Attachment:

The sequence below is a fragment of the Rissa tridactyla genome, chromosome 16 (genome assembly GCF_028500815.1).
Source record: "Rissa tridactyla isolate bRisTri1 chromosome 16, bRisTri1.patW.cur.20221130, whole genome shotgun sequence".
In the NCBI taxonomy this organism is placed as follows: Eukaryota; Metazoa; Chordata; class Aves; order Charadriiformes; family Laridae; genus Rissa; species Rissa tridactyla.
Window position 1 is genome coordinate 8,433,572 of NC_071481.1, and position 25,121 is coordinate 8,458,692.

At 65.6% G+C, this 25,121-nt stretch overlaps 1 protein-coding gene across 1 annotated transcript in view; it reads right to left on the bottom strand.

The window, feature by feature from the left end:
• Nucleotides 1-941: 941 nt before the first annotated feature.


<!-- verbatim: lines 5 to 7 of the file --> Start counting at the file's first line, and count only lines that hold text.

At 65.6% G+C, this 25,121-nt stretch overlaps 1 protein-coding gene across 1 annotated transcript in view; it reads right to left on the bottom strand.

The window, feature by feature from the left end:
• Nucleotides 1-941: 941 nt before the first annotated feature.